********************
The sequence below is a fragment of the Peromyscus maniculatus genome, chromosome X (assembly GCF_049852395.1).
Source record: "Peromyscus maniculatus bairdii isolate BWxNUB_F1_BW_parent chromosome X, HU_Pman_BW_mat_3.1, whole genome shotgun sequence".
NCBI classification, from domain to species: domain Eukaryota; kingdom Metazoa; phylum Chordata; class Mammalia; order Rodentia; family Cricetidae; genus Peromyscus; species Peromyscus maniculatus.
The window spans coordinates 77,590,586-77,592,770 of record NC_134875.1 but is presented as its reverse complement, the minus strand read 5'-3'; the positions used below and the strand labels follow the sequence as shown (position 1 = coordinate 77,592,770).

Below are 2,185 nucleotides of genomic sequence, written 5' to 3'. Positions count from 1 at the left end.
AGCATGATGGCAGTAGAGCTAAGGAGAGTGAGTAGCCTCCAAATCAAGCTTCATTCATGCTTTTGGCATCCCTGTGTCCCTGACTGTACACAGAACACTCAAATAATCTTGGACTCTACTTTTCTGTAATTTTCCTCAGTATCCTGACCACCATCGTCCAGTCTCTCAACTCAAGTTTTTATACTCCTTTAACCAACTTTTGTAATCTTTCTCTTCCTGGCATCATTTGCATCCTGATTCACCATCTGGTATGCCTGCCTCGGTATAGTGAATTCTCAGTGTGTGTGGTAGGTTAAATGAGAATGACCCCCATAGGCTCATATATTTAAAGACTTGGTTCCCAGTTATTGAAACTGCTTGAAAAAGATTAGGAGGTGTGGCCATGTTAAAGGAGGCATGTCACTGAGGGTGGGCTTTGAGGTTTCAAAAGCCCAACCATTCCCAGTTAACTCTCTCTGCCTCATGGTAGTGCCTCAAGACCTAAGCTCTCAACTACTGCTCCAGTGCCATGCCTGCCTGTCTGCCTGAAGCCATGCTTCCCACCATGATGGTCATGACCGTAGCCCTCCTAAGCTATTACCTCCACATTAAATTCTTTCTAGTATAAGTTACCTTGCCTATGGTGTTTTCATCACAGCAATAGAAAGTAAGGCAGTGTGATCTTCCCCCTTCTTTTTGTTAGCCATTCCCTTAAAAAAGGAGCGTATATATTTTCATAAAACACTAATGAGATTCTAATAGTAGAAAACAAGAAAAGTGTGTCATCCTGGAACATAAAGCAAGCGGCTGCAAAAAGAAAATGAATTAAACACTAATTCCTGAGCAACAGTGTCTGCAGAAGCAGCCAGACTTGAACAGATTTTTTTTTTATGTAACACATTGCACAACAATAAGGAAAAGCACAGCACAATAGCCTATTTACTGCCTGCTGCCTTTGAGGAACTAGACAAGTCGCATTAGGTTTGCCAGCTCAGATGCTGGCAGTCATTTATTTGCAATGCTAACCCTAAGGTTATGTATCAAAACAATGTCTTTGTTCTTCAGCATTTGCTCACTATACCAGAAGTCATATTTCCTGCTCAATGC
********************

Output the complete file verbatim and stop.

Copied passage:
The sequence below is a fragment of the Peromyscus maniculatus genome, chromosome X (assembly GCF_049852395.1).
Source record: "Peromyscus maniculatus bairdii isolate BWxNUB_F1_BW_parent chromosome X, HU_Pman_BW_mat_3.1, whole genome shotgun sequence".
NCBI classification, from domain to species: domain Eukaryota; kingdom Metazoa; phylum Chordata; class Mammalia; order Rodentia; family Cricetidae; genus Peromyscus; species Peromyscus maniculatus.
The window spans coordinates 77,590,586-77,592,770 of record NC_134875.1 but is presented as its reverse complement, the minus strand read 5'-3'; the positions used below and the strand labels follow the sequence as shown (position 1 = coordinate 77,592,770).

Below are 2,185 nucleotides of genomic sequence, written 5' to 3'. Positions count from 1 at the left end.
AGCATGATGGCAGTAGAGCTAAGGAGAGTGAGTAGCCTCCAAATCAAGCTTCATTCATGCTTTTGGCATCCCTGTGTCCCTGACTGTACACAGAACACTCAAATAATCTTGGACTCTACTTTTCTGTAATTTTCCTCAGTATCCTGACCACCATCGTCCAGTCTCTCAACTCAAGTTTTTATACTCCTTTAACCAACTTTTGTAATCTTTCTCTTCCTGGCATCATTTGCATCCTGATTCACCATCTGGTATGCCTGCCTCGGTATAGTGAATTCTCAGTGTGTGTGGTAGGTTAAATGAGAATGACCCCCATAGGCTCATATATTTAAAGACTTGGTTCCCAGTTATTGAAACTGCTTGAAAAAGATTAGGAGGTGTGGCCATGTTAAAGGAGGCATGTCACTGAGGGTGGGCTTTGAGGTTTCAAAAGCCCAACCATTCCCAGTTAACTCTCTCTGCCTCATGGTAGTGCCTCAAGACCTAAGCTCTCAACTACTGCTCCAGTGCCATGCCTGCCTGTCTGCCTGAAGCCATGCTTCCCACCATGATGGTCATGACCGTAGCCCTCCTAAGCTATTACCTCCACATTAAATTCTTTCTAGTATAAGTTACCTTGCCTATGGTGTTTTCATCACAGCAATAGAAAGTAAGGCAGTGTGATCTTCCCCCTTCTTTTTGTTAGCCATTCCCTTAAAAAAGGAGCGTATATATTTTCATAAAACACTAATGAGATTCTAATAGTAGAAAACAAGAAAAGTGTGTCATCCTGGAACATAAAGCAAGCGGCTGCAAAAAGAAAATGAATTAAACACTAATTCCTGAGCAACAGTGTCTGCAGAAGCAGCCAGACTTGAACAGATTTTTTTTTTATGTAACACATTGCACAACAATAAGGAAAAGCACAGCACAATAGCCTATTTACTGCCTGCTGCCTTTGAGGAACTAGACAAGTCGCATTAGGTTTGCCAGCTCAGATGCTGGCAGTCATTTATTTGCAATGCTAACCCTAAGGTTATGTATCAAAACAATGTCTTTGTTCTTCAGCATTTGCTCACTATACCAGAAGTCATATTTCCTGCTCAATGC